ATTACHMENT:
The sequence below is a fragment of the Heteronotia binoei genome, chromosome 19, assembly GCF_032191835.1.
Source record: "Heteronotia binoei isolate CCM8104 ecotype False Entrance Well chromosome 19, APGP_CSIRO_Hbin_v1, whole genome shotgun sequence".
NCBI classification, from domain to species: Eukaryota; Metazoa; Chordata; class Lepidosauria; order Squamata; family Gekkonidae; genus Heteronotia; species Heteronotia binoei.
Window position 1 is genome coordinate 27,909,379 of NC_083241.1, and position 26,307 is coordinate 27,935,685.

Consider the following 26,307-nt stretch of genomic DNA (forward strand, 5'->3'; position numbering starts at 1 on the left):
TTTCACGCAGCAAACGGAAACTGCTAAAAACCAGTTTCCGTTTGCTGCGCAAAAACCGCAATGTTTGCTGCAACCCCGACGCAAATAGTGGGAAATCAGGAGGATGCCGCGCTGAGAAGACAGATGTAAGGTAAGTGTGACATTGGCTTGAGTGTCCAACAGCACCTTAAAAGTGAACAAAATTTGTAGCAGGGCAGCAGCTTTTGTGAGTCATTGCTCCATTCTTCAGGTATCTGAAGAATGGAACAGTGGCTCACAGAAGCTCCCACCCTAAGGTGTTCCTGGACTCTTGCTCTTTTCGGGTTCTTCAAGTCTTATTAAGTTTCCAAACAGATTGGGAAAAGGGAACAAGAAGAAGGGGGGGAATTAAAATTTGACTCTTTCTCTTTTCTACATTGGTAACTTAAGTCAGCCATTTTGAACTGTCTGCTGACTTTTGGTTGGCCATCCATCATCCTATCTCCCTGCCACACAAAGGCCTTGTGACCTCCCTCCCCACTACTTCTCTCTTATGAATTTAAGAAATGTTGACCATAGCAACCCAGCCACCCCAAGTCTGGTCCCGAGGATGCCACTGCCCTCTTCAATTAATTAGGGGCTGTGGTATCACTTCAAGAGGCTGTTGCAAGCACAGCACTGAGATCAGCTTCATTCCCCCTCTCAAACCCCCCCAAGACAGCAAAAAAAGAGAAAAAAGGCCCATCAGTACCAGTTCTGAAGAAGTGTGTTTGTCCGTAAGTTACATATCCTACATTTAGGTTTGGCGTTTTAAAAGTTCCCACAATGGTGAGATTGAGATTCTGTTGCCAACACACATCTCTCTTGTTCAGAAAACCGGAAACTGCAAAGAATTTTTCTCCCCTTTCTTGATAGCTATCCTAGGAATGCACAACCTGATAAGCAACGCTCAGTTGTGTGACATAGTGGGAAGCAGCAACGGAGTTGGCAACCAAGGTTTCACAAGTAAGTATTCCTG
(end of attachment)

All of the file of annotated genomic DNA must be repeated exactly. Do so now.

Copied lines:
The sequence below is a fragment of the Heteronotia binoei genome, chromosome 19, assembly GCF_032191835.1.
Source record: "Heteronotia binoei isolate CCM8104 ecotype False Entrance Well chromosome 19, APGP_CSIRO_Hbin_v1, whole genome shotgun sequence".
NCBI classification, from domain to species: Eukaryota; Metazoa; Chordata; class Lepidosauria; order Squamata; family Gekkonidae; genus Heteronotia; species Heteronotia binoei.
Window position 1 is genome coordinate 27,909,379 of NC_083241.1, and position 26,307 is coordinate 27,935,685.

Consider the following 26,307-nt stretch of genomic DNA (forward strand, 5'->3'; position numbering starts at 1 on the left):
TTTCACGCAGCAAACGGAAACTGCTAAAAACCAGTTTCCGTTTGCTGCGCAAAAACCGCAATGTTTGCTGCAACCCCGACGCAAATAGTGGGAAATCAGGAGGATGCCGCGCTGAGAAGACAGATGTAAGGTAAGTGTGACATTGGCTTGAGTGTCCAACAGCACCTTAAAAGTGAACAAAATTTGTAGCAGGGCAGCAGCTTTTGTGAGTCATTGCTCCATTCTTCAGGTATCTGAAGAATGGAACAGTGGCTCACAGAAGCTCCCACCCTAAGGTGTTCCTGGACTCTTGCTCTTTTCGGGTTCTTCAAGTCTTATTAAGTTTCCAAACAGATTGGGAAAAGGGAACAAGAAGAAGGGGGGGAATTAAAATTTGACTCTTTCTCTTTTCTACATTGGTAACTTAAGTCAGCCATTTTGAACTGTCTGCTGACTTTTGGTTGGCCATCCATCATCCTATCTCCCTGCCACACAAAGGCCTTGTGACCTCCCTCCCCACTACTTCTCTCTTATGAATTTAAGAAATGTTGACCATAGCAACCCAGCCACCCCAAGTCTGGTCCCGAGGATGCCACTGCCCTCTTCAATTAATTAGGGGCTGTGGTATCACTTCAAGAGGCTGTTGCAAGCACAGCACTGAGATCAGCTTCATTCCCCCTCTCAAACCCCCCCAAGACAGCAAAAAAAGAGAAAAAAGGCCCATCAGTACCAGTTCTGAAGAAGTGTGTTTGTCCGTAAGTTACATATCCTACATTTAGGTTTGGCGTTTTAAAAGTTCCCACAATGGTGAGATTGAGATTCTGTTGCCAACACACATCTCTCTTGTTCAGAAAACCGGAAACTGCAAAGAATTTTTCTCCCCTTTCTTGATAGCTATCCTAGGAATGCACAACCTGATAAGCAACGCTCAGTTGTGTGACATAGTGGGAAGCAGCAACGGAGTTGGCAACCAAGGTTTCACAAGTAAGTATTCCTG